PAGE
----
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3 Tales of Systems Architecture Dilemmas

By Joan Goodchild, CSO
May 13, 2009 04:10 PM ET

CSO - There is an old saying that "a problem shared is a problem halved." In security, shared information can be elusive as risk professionals keep their cards close to their chest. But today's challenging business environment puts a premium on finding practical solutions to the tasks every CSO faces.

Hence "Problem Solved," a CSOonline series of mini-case studies demonstrating how one company handled a particular problem. In this first installment, we hear from three IT professionals about three different challenges with systems architecture.

Web interfaces and default passwords: A bad combination

How many of your critical systems and applications have a web interface? According to Phil Dolbow, a principal with CyberDefenses Inc., almost everything has a web interface these days. But despite their prevalence and potential for damage in the event of a breach, many organizations fail to change the default login credential when the system is installed. Dolbow's Texas-based consultancy specializes in information assurance and other facets of IT security, and does the majority of its work with the federal government, primarily the military. Here he outlines a common scenario involving web interfaces that he sees in many client shops, and shares his suggestion for how to solve the problem.

I have seen it all. For the most part the problems I see are ones that you might guess, such as user training, or lack thereof, misconfigured systems, lack of funding for security. One of the biggies that I see often is easy to find, easy to fix, and potentially devastating: Web interfaces.

When performing assessments we always scan for open web interfaces. These days, almost everything has a web interface; Storage Area Networks, Uninterruptible Power Supply systems (UPS), printers, alarm systems, phones, backup systems, servers, the list goes on. Potentially severe issues arise when these web interfaces are enabled with the default credentials in place.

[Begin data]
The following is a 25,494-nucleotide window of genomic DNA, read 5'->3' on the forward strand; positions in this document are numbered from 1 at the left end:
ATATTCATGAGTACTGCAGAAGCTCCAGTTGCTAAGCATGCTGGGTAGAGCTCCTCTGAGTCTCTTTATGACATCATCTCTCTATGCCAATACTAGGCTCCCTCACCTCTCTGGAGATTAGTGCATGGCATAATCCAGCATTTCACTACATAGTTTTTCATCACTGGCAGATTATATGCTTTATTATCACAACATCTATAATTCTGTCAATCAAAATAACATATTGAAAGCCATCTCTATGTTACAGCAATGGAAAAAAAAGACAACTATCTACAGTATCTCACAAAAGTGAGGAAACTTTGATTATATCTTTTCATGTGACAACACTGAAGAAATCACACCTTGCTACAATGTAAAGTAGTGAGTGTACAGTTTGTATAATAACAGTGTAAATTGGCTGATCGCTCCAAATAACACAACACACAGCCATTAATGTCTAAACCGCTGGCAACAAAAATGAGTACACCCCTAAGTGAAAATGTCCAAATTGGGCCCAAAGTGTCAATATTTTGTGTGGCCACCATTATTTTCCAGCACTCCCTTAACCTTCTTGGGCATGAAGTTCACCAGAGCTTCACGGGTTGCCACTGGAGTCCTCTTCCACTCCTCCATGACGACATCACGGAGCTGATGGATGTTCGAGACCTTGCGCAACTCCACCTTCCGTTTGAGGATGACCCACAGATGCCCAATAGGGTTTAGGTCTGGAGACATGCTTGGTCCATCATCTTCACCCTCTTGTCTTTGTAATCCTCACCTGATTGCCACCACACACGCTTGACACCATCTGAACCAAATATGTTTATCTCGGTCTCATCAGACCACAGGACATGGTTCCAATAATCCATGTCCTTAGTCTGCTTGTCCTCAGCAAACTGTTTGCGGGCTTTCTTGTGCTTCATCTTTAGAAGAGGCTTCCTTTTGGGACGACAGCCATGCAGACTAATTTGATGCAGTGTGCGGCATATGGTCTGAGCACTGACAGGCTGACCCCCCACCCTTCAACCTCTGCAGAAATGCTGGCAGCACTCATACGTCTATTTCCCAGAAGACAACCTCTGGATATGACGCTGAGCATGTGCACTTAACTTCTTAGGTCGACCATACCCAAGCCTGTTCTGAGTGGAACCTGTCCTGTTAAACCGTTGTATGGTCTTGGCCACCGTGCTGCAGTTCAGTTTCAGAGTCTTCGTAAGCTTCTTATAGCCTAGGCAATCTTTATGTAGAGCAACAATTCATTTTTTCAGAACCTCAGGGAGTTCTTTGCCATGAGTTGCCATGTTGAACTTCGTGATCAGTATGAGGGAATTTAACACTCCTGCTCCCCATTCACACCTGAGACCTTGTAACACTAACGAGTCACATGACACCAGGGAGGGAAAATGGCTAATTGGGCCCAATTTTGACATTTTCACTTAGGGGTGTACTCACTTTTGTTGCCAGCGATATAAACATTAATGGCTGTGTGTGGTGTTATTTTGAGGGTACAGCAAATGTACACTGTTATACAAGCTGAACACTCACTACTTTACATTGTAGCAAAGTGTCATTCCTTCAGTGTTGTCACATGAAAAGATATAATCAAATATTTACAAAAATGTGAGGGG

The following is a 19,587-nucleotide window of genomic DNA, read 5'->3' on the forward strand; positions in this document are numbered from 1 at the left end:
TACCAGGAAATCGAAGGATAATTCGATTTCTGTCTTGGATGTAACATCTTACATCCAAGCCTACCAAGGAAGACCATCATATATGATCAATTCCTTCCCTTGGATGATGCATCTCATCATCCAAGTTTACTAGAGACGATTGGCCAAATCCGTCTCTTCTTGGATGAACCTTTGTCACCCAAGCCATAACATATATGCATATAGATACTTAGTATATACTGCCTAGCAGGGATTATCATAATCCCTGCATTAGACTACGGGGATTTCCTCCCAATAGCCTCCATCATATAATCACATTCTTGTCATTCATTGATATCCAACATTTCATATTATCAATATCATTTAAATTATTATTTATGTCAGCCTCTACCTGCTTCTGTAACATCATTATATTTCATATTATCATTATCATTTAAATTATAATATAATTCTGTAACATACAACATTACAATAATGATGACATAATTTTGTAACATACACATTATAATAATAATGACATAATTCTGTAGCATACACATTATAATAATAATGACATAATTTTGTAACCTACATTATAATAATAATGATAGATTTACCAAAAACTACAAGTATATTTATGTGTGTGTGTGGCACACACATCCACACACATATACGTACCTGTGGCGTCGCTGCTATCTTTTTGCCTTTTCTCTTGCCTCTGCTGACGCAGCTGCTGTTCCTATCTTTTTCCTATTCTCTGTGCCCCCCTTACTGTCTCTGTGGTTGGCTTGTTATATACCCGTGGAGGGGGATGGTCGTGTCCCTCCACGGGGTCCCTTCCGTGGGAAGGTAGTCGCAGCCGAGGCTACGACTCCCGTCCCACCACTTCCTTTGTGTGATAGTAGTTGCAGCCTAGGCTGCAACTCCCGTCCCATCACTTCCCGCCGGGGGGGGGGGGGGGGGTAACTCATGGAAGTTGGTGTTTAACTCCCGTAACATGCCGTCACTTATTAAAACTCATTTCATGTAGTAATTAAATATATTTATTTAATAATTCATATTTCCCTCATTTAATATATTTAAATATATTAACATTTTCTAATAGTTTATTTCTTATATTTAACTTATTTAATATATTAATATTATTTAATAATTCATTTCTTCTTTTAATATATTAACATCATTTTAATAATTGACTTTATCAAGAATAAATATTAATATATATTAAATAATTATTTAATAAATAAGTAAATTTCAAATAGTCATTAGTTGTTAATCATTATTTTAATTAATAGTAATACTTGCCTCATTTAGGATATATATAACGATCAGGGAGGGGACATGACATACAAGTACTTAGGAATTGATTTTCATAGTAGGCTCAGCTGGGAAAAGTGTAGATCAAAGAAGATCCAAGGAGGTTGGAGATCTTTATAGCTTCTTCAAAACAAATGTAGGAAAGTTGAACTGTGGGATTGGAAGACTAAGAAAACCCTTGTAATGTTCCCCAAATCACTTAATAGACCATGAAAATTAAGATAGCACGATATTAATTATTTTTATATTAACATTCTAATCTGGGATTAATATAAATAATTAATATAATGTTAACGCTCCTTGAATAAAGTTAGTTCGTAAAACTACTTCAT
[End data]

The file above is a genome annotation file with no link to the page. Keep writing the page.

Here are a couple of examples of a problem that I have seen many times: Company X has no experience with storage area networks, but due to ever expanding need for disk space, they buy one. Since they have no one that understands the intricacies of SANs, and the vendor insists on performing the install anyway, the vendor installs the system. Typically, vendors leave it to the customer to set user IDs and passwords on the systems that the install. The customer rarely follows up with that, and the result is a mission critical device with default factory credentials. I have seen this exact scenario played out many times on very critical systems. A malicious person could destroy LUNs, erase data, and cause all kinds of problems.

The same scenario applies to uninterruptible power supply systems. Not long ago we were assessing a large government entity that has spared no expense on IT security they had one of the most secure systems I have ever seen. A few months prior to our assessment, they had a contractor replace all of their UPS systems, including the ones that ran all of their critical servers in their main computer facility. The contractor had connected these UPS systems to the network so that they could be remotely administered and monitored. I have a screenshot on the report to the customer showing us logged into the web interface (with admin rights using the out-of-the-box credentials) and the mouse cursor hovering over the SHUTDOWN button. That got their attention.

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